U-Pace is an online, behavioral-based pedagogical tool that teaches students habits to succeed in college. The program is personalized to individual students and focuses on students’ strengths and motivations. When the system was compared to face-to-face traditional instruction, U-Pace instruction was found to be reduce the achievement gap between “disadvantaged” students and increase overall student performance. Disadvantaged students also increased their rate of content mastery. Areas of . . . increased student abilities included many desirable skills for future employers including: time management, sense of achievement, and study skills, and self-control of learning process.

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College Student Choice among Electronic and Printed Textbook Options

Dmitriy V. Chulkov     Jason VanAlstine    

APA Citation

Chulkov, D. V., & VanAlstine, J. (2013). College student choice among electronic and printed textbook options. Journal of Education for Business, 88:4, 216-222.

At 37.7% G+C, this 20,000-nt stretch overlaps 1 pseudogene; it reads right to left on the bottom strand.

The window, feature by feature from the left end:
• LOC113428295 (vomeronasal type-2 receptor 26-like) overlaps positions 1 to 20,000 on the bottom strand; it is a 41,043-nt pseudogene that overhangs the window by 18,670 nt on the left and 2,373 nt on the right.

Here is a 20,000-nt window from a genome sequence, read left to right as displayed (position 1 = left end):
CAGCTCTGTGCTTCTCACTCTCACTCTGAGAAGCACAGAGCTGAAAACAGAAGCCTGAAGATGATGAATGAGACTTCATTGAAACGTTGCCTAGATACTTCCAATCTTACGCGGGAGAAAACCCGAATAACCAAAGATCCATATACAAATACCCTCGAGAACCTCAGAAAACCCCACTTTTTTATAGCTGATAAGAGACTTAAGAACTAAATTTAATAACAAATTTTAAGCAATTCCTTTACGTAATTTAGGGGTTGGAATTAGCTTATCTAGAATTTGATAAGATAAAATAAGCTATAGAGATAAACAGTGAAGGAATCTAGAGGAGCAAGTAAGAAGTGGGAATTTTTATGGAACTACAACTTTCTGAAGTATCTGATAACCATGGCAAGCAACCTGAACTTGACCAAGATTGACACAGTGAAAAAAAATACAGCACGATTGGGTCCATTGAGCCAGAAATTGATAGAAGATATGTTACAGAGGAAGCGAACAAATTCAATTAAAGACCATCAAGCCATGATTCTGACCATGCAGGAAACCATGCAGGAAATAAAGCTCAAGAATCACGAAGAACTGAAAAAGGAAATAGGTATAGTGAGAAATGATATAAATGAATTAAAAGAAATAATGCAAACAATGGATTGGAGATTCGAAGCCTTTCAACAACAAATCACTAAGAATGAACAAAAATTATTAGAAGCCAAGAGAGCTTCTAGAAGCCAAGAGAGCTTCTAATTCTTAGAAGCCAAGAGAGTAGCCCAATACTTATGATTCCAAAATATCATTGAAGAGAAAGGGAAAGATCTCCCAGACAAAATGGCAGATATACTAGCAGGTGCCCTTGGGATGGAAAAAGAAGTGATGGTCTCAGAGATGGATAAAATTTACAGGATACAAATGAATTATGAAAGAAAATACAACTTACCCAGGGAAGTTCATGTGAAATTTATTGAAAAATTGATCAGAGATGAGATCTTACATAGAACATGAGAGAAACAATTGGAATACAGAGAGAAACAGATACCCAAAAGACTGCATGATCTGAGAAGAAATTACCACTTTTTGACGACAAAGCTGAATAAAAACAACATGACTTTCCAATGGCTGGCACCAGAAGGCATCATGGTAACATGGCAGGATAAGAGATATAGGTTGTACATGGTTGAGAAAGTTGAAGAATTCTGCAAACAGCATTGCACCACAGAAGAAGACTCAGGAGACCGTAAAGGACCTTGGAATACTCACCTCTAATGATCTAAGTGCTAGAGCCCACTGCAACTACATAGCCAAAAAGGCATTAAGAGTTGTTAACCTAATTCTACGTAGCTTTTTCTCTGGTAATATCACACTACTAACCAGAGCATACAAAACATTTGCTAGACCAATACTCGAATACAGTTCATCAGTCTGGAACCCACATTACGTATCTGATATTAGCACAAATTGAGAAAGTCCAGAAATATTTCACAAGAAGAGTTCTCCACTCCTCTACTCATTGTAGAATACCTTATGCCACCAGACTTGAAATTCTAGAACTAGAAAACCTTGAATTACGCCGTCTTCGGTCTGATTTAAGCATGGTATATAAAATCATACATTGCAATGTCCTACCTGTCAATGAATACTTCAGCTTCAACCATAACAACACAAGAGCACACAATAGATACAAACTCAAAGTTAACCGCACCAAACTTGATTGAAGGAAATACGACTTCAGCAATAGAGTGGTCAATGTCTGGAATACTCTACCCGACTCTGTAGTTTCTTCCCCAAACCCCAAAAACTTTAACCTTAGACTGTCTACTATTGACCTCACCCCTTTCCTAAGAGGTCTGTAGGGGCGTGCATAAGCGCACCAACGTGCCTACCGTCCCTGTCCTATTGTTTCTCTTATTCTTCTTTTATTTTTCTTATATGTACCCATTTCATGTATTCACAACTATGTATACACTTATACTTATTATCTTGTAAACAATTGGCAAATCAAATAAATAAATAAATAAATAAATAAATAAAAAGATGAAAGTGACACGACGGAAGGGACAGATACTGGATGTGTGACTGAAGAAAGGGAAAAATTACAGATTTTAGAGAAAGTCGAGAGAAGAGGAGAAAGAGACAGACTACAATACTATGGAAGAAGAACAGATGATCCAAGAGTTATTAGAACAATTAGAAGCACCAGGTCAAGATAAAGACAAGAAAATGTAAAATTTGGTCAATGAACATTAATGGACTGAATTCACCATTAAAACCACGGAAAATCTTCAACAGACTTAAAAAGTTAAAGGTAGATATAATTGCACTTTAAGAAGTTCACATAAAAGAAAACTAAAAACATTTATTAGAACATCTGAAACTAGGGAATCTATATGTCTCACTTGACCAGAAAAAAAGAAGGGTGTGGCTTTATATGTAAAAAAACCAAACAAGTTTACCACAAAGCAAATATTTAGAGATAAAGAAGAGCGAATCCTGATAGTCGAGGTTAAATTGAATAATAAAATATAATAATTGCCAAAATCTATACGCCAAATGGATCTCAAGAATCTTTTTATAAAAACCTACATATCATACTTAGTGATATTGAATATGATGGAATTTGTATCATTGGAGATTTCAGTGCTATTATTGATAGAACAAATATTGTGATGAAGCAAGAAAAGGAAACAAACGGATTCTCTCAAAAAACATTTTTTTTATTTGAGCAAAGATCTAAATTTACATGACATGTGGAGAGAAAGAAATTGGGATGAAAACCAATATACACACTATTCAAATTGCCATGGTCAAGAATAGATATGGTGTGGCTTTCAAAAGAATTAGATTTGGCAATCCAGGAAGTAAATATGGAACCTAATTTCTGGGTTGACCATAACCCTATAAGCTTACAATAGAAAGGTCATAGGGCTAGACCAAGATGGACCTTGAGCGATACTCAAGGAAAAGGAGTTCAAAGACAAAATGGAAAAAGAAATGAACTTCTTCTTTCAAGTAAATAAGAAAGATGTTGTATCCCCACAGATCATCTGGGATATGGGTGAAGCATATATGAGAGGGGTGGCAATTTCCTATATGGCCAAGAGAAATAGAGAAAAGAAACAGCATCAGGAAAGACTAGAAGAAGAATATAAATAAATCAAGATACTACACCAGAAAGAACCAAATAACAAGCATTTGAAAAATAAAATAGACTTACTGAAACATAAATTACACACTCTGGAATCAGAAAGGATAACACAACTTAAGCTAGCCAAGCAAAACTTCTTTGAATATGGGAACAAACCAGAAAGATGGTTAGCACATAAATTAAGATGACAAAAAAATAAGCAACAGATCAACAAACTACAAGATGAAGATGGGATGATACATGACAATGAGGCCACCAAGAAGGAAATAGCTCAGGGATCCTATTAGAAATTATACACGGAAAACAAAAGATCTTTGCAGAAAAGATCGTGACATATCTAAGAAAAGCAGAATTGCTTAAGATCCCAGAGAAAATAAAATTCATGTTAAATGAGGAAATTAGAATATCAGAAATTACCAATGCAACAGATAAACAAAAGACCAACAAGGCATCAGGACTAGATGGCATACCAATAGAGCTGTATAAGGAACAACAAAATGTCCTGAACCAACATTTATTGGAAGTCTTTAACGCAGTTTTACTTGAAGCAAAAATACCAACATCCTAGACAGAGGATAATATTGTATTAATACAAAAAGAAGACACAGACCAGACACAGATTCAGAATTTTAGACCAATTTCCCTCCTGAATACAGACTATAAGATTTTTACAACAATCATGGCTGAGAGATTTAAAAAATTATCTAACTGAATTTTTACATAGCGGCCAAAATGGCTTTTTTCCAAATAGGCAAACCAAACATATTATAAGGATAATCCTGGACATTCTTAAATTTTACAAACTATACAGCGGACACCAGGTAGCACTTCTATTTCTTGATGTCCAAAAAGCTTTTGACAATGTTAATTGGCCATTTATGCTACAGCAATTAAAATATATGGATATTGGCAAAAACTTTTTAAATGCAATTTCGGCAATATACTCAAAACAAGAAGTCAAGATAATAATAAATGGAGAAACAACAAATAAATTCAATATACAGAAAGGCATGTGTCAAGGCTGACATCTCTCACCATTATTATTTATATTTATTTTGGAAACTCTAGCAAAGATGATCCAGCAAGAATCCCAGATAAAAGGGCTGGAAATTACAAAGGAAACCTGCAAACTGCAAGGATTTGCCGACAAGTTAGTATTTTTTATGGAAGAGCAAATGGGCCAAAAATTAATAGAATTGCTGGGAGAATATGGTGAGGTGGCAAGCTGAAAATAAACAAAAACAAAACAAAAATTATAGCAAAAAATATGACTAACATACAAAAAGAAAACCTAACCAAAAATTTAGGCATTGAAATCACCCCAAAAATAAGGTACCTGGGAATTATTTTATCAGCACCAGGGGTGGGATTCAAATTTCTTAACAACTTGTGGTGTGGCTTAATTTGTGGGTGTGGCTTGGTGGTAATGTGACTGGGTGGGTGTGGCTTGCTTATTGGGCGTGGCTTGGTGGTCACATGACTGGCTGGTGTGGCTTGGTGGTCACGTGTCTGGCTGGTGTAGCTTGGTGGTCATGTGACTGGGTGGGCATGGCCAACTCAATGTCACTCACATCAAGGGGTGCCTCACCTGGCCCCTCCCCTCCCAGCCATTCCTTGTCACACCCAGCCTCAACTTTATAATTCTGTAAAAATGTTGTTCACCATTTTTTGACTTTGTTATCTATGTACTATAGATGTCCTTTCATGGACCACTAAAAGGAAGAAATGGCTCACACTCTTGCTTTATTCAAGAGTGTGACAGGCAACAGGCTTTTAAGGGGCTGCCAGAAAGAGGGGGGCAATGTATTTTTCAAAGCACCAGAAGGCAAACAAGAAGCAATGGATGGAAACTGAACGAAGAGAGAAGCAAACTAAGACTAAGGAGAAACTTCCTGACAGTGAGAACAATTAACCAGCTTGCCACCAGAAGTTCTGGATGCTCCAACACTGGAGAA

Annotation

This study looks at what factors lead to students choosing eBooks or traditional paper, physical books. Using OLS, the researchers found that ease of use and ease of purchasing were factors in what kind of class material students chose to utilize for class. It is also important to note that students’ ability to keep their text book after completion of the class was not statistically significant (sample was 57% non-discipline majors) but being able to effectively use the textbook to learn was . . . important. Cost was also an important factor when considering whether to buy a physical book or eBook. No difference was found within demographic groups, technological abilities, or academic performance.